Having established that title 13 provides an avenue for DEC to use the state superfund to unilaterally remediate the relevant properties, it remains only for DEC to establish that it met the additional conditions imposed by the state superfund statute. When proceeding under title 13—although not when proceeding under title 9—that statute requires DEC, absent exigent circumstances, to have first made "all reasonable efforts to secure voluntary agreement to pay the costs of necessary remedial actions from owners" (State Finance Law § 97—b [4]). "Voluntary agreement" requires something less than a section 27—1313 (4) order and hearing, which may not be voluntary at all. Here, DEC's conducting a year of negotiations only to be told that FMC cannot see any mutually-agreed upon path forward is more than the statute requires. The statute's other requirement—that DEC later make "all reasonable efforts to recover the full amount of any funds expended" (id. § 97—b [5])—will be fulfilled in a CERCLA cost recovery action in federal district court. That action will provide FMC with an opportunity for a hearing to dispute its liability, as DEC has repeatedly acknowledged throughout the course of this proceeding.

* * *

Accordingly, the order, insofar as appealed from, should be reversed, with costs, the petition dismissed, and the certified question answered in the affirmative.

Order, insofar as appealed from, reversed, with costs, petition dismissed and certified question answered in the negative. Opinion by Judge Wilson. Chief Judge DiFiore and Judges Rivera, Stein, Fahey and Feinman concur. Judge Garcia took no part.

Decided May 1, 2018

Footnotes

Footnote 1: Although interim status "shall not be deemed to be a permit" and is not granted by way of "an order issued by the commissioner", conduct in compliance with the performance standards for interim status is "exempt . . . from the requirements of possessing" a permit (ECL § 27—0913 [1] [b]; id. § 71—2702 [3]; see also id. § 71—2720 [1]).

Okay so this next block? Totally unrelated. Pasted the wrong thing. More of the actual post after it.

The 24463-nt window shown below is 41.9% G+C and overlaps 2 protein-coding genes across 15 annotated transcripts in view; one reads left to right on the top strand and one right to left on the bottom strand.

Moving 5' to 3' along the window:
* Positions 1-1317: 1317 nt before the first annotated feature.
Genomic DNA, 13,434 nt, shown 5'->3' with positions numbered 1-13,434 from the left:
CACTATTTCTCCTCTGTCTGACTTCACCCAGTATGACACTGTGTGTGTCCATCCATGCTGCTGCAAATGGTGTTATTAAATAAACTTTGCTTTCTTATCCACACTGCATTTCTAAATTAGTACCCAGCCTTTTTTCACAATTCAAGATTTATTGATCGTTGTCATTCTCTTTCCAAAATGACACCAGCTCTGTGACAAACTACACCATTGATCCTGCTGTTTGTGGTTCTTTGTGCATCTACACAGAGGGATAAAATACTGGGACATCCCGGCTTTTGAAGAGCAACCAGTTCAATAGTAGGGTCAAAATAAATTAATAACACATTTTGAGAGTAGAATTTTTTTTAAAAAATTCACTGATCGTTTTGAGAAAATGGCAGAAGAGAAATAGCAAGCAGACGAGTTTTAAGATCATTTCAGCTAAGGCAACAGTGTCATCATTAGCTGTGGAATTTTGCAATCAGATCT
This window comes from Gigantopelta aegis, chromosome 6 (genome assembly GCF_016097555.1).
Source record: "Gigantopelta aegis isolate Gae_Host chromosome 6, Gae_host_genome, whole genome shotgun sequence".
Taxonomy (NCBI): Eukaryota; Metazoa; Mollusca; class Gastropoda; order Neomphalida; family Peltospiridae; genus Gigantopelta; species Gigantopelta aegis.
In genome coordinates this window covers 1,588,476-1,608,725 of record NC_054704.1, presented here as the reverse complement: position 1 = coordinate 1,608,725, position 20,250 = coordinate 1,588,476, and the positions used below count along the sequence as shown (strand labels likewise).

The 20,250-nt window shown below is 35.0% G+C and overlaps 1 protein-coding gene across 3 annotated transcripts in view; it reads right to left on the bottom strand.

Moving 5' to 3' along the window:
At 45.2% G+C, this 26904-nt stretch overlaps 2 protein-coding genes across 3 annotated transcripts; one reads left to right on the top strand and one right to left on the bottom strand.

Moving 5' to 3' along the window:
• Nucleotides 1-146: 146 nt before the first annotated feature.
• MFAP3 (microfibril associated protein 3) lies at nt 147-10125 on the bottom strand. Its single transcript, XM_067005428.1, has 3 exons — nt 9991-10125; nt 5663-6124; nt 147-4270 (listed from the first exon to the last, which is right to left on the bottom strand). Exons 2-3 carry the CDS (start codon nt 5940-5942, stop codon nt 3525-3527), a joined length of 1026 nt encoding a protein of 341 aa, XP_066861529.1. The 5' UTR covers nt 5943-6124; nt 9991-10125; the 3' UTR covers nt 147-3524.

Footnote 2: FMC does not dispute that any "prospective" release of hazardous wastes would violate the performance standards governing interim status. However, it is not clear what "prospectively" means. The sections may apply to violations that occurred after the relevant regulations were promulgated or after either the specific sections or the title generally were enacted. They may also apply (as the contemporary definition of "authorization" would suggest) to violations of requirements "set forth in statute, rule, or regulation", including statutes such as RCRA or the Clean Water Act that predate title 9 (L 1981 c 719 § 12)—or, in light of the sweeping corrective actions title 9 authorizes DEC to order, to violations that would have sounded in nuisance or trespass at the common law and are now codified in the straightforward restrictions of section 27—0914. Guides to how best to interpret the sections may be found in our statutes, including title 9's interplay with title 13's careful scheme for legacy sites, in their legislative history, and in their federal counterparts, but we do not attempt to resolve that question here, because it is unnecessary to our decision and scantily briefed by the parties.

Footnote 3: Paragraph (3) (b), added to the section at the same time as paragraphs (5) (c) and (5) (d), sets forth the test used to determine whether exigent circumstances authorize DEC to proceed unilaterally and without a hearing. It applies when DEC finds, in writing, that there exists not only the significant threat to the environment required by paragraph (3) (a) but also that the threat in question "presents an imminent danger of causing irreversible or irreparable damage to the environment and . . . makes it prejudicial to the public interest to delay action until a hearing can be held." It also applies when the Department of Health makes analogous findings regarding imminent dangers to life or health.

Footnote 4: Although we have no cause to speculate as any additional ground(s) on which DEC alighted, it may have determined its costs were cheaper than FMC's; or that FMC's costs were irrelevant in light of its refusal to implement the program; or that DEC expected to recoup its costs in a CERCLA proceeding and determined those litigation expenses would be less than the expense of litigating a section 27—1313 order; or that the costs of remediating after a lengthy hearing would exceed the costs of remediating now; or that any additional costs incurred in a DEC-led cleanup were justified by remediating a significant threat to life and health and the environment years earlier than the order-and-hearing alternative would allow.

Footnote 5: FMC's April 24, 2014 e-mail to DEC concluded, "FMC does not see a mutually agreeable path forward to allow us to proceed with signing a new agreement . . . Accordingly, we are considering dispute resolution options."